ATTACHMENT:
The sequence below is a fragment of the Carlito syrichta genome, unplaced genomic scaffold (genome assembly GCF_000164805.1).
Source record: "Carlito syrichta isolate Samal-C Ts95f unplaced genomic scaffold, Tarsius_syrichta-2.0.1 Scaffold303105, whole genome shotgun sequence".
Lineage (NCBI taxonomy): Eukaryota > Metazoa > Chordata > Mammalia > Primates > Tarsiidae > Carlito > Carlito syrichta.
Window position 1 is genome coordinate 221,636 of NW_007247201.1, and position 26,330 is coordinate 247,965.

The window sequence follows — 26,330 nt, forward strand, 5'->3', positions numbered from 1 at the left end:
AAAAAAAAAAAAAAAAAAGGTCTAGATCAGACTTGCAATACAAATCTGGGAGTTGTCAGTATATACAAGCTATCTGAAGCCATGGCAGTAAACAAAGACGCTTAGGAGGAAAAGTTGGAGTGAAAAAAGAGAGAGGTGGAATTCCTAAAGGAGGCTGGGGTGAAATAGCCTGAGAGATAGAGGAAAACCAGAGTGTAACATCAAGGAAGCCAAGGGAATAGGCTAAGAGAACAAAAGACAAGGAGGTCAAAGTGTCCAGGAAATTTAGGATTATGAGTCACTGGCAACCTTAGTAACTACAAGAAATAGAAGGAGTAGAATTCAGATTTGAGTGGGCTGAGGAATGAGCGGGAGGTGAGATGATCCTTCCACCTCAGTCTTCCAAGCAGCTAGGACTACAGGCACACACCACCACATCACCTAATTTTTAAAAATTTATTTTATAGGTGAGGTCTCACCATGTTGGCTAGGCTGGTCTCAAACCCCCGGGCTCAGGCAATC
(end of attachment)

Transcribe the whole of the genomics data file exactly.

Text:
The sequence below is a fragment of the Carlito syrichta genome, unplaced genomic scaffold (genome assembly GCF_000164805.1).
Source record: "Carlito syrichta isolate Samal-C Ts95f unplaced genomic scaffold, Tarsius_syrichta-2.0.1 Scaffold303105, whole genome shotgun sequence".
Lineage (NCBI taxonomy): Eukaryota > Metazoa > Chordata > Mammalia > Primates > Tarsiidae > Carlito > Carlito syrichta.
Window position 1 is genome coordinate 221,636 of NW_007247201.1, and position 26,330 is coordinate 247,965.

The window sequence follows — 26,330 nt, forward strand, 5'->3', positions numbered from 1 at the left end:
AAAAAAAAAAAAAAAAAAGGTCTAGATCAGACTTGCAATACAAATCTGGGAGTTGTCAGTATATACAAGCTATCTGAAGCCATGGCAGTAAACAAAGACGCTTAGGAGGAAAAGTTGGAGTGAAAAAAGAGAGAGGTGGAATTCCTAAAGGAGGCTGGGGTGAAATAGCCTGAGAGATAGAGGAAAACCAGAGTGTAACATCAAGGAAGCCAAGGGAATAGGCTAAGAGAACAAAAGACAAGGAGGTCAAAGTGTCCAGGAAATTTAGGATTATGAGTCACTGGCAACCTTAGTAACTACAAGAAATAGAAGGAGTAGAATTCAGATTTGAGTGGGCTGAGGAATGAGCGGGAGGTGAGATGATCCTTCCACCTCAGTCTTCCAAGCAGCTAGGACTACAGGCACACACCACCACATCACCTAATTTTTAAAAATTTATTTTATAGGTGAGGTCTCACCATGTTGGCTAGGCTGGTCTCAAACCCCCGGGCTCAGGCAATC